•  13
    Categories of Large Numbers in Line Estimation
    with Arthur Charlesworth and Erin Ottmar
    Cognitive Science 41 (2): 326-353. 2017.
    How do people stretch their understanding of magnitude from the experiential range to the very large quantities and ranges important in science, geopolitics, and mathematics? This paper empirically evaluates how and whether people make use of numerical categories when estimating relative magnitudes of numbers across many orders of magnitude. We hypothesize that people use scale words—thousand, million, billion—to carve the large number line into categories, stretching linear responses across ite…Read more
  • Sellars and Hume on the Ontological Status of Theoretical-Explanatory Entities
    In Luca Cortini, Luca Corti & Antonio Nunziante (eds.), Sellars and the History of Modern Philosophy, Routledge. pp. 59-78. 2018.
    Though Sellars often criticizes Hume, Hume's treatment of theoretical entities turns out to have more in common with Sellars' view of them than with the view of the logical positivists who claimed Hume as their predecessor
  •  15
    In Kant, Science, and Human Nature, Robert Hanna argues against a version of scientific realism founded on the Kripke/Putnam theory of reference, and defends a Kant-inspired manifest realism in its place. I reject Kriple/Putnam for different reasons than Hanna does, and argue that what should replace it is not manifest realism, but Kant‘s own scientific realism, which rests on a radically different theory of reference. Kant holds that we picture manifest objects by uniting manifolds of sensation…Read more
  •  34
    Scholars working on Kant’s Anticipations of Perception generally attribute to Kant an argument that invalidly infers that objects have degrees of intensive magnitude from the purported fact that sensations do. I argue that this rests on an incorrect disambiguation of Kant’s use of Empfindung (sensation) as referring to the mental states that are our sensings, rather than the objects that are thereby sensed. Kant’s real argument runs as follows. There is a difference between a representation of a…Read more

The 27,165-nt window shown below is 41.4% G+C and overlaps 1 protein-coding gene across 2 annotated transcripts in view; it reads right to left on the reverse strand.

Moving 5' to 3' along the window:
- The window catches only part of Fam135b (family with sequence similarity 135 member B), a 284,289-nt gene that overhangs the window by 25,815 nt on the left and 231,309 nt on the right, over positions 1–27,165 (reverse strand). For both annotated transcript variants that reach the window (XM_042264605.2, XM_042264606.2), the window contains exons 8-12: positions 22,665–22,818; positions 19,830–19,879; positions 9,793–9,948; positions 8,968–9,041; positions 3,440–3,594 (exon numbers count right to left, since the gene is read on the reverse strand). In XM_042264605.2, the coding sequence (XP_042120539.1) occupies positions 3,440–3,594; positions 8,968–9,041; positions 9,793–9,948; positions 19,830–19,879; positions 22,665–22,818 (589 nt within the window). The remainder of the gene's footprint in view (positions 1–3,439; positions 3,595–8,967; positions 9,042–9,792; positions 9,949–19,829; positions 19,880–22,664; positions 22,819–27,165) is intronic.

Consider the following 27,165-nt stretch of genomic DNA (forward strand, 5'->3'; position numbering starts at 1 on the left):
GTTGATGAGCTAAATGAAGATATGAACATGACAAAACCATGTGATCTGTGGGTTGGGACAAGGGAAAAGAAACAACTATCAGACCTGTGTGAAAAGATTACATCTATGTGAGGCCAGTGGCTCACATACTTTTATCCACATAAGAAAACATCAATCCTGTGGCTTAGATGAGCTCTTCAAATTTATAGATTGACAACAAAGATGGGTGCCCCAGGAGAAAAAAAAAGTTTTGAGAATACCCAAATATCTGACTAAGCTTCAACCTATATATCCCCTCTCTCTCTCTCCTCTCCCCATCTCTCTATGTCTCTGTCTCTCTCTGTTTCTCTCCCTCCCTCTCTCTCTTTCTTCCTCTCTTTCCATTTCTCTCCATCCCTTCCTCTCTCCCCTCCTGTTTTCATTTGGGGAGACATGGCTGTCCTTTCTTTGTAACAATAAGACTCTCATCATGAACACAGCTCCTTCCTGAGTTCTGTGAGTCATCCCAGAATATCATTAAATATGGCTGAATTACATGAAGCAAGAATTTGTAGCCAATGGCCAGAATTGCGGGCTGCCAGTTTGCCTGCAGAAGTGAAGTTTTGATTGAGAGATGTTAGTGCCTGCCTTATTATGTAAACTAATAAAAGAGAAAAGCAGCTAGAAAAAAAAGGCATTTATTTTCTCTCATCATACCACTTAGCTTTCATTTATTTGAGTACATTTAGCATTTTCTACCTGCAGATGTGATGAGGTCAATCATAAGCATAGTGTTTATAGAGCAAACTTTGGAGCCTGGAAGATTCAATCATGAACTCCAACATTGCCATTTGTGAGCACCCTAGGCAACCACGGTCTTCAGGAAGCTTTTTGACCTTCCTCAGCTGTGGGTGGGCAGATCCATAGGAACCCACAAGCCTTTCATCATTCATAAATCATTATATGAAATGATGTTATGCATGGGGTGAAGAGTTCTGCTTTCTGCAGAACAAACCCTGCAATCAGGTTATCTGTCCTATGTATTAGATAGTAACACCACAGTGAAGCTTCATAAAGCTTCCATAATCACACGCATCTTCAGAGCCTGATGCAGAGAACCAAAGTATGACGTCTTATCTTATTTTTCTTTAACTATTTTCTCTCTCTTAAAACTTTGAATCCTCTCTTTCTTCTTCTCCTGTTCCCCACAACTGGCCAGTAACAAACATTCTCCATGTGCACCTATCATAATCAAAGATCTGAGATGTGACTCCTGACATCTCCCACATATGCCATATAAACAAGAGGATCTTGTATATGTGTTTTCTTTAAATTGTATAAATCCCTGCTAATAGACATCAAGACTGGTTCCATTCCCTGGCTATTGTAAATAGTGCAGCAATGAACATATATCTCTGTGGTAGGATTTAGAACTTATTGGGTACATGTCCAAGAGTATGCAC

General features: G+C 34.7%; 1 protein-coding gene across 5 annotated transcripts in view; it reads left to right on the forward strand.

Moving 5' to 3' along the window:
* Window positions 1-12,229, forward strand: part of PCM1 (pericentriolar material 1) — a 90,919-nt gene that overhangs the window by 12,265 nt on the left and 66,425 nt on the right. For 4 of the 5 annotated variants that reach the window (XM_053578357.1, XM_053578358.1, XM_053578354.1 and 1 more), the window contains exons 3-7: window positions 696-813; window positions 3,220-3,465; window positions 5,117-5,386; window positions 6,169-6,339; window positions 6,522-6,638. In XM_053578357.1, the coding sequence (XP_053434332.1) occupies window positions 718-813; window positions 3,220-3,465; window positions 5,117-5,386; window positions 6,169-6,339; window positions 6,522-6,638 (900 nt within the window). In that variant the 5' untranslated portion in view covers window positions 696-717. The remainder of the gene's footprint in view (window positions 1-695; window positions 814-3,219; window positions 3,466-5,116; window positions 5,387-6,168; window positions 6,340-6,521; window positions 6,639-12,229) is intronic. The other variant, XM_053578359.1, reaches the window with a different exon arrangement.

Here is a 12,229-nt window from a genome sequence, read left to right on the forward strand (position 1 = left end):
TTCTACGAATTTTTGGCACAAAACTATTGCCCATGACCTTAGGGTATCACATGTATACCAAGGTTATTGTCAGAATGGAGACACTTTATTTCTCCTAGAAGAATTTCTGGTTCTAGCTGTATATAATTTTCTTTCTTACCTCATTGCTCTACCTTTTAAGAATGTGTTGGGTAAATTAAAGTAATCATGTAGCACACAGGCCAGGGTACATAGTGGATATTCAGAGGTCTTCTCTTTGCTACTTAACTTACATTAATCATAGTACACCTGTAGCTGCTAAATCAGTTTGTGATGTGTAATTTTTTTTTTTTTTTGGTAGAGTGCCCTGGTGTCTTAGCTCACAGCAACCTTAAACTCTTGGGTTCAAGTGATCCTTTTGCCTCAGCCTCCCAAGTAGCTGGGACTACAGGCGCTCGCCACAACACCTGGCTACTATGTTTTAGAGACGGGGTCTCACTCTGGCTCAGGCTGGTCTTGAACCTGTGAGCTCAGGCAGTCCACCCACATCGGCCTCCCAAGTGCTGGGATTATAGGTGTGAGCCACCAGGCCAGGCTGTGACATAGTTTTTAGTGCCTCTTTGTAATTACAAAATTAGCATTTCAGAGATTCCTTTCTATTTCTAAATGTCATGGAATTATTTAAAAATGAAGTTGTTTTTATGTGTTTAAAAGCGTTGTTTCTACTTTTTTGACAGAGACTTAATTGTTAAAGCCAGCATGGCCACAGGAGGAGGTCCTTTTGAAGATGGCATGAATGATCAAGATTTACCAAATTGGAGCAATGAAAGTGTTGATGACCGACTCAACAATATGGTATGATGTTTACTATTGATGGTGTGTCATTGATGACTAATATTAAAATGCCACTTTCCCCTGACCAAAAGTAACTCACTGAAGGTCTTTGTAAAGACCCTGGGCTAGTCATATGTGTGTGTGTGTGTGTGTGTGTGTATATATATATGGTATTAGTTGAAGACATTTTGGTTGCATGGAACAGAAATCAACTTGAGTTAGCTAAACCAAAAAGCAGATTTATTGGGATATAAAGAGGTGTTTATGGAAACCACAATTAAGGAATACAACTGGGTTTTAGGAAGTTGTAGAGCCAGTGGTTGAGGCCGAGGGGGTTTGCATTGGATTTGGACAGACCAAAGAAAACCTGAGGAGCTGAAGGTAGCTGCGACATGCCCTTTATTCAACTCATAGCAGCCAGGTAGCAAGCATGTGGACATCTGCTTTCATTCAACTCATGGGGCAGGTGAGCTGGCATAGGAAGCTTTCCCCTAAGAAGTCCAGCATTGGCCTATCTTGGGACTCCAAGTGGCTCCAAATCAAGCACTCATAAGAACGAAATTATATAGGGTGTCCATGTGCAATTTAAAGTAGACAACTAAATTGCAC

•  55
    Sellars' Argument for an Ontology of Absolute Processes
    Journal for the History of Analytical Philosophy 7 (1): 1-25. 2019.
    Scholars have rejected Wilfrid Sellars’ argument for an ontology of absolute processes on the grounds that it relies on a dubious and dogmatic appeal to the homogeneity of color. Borrowing from Rosenthal’s recent defense, but ultimate rejection of homogeneity, I defend this claim of on Sellarsian/Kantian transcendental grounds, and reconstruct the remainder of his argument. I argue that Sellars has good reason to suppose that homogeneity is a necessary condition of any possible experience, inclu…Read more
  •  61
    What Incongruent Counterparts Show
    European Journal of Philosophy 21 (4): 507-524. 2013.
    In a recent paper, Robert Hanna argues that Kant's incongruent counterparts example can be mobilized to show that some mental representations, which represent complex states of affairs as complex, do so entirely non-conceptually. I will argue that Hanna is right to see that Kant uses incongruent counterparts to show that there must be a non-conceptual component to cognition, but goes too far in concluding that there must be entirely non-conceptual representations that represent objects as existi…Read more
  •  24
    A Puzzle about Hume's Theory of General Representation
    Journal of the History of Philosophy 54 (2): 257-282. 2016.
    according to hume’s theory of general representation, we represent generalities by associating certain ideas with certain words. On one prominent understanding of this theory, calling things by one name or another does not represent any real qualities of those things or any real relations between them. This interpretation runs into difficulty when we turn our attention to Hume’s own use of such general terms throughout the Treatise. It would seem that Hume’s own distinctions—such as the impressio…Read more
  •  9
    Hume’s Science of Human Nature is an investigation of the philosophical commitments underlying Hume's methodology in pursuing what he calls ‘the science of human nature’. It argues that Hume understands scientific explanation as aiming at explaining the inductively-established universal regularities discovered in experience via an appeal to the nature of the substance underlying manifest phenomena. For years, scholars have taken Hume to employ a deliberately shallow and demonstrably untenable no…Read more
  •  31
    Kant’s Inferentialism draws on a wide range of sources to present a reading of Kant’s theory of mental representation as a direct response to the challenges issued by Hume in A Treatise of Human Nature. Kant rejects the conclusions that Hume draws on the grounds that these are predicated on Hume’s theory of mental representation, which Kant refutes by presenting objections to Hume’s treatment of representations of complex states of affairs and the nature of judgment. In its place, Kant combines …Read more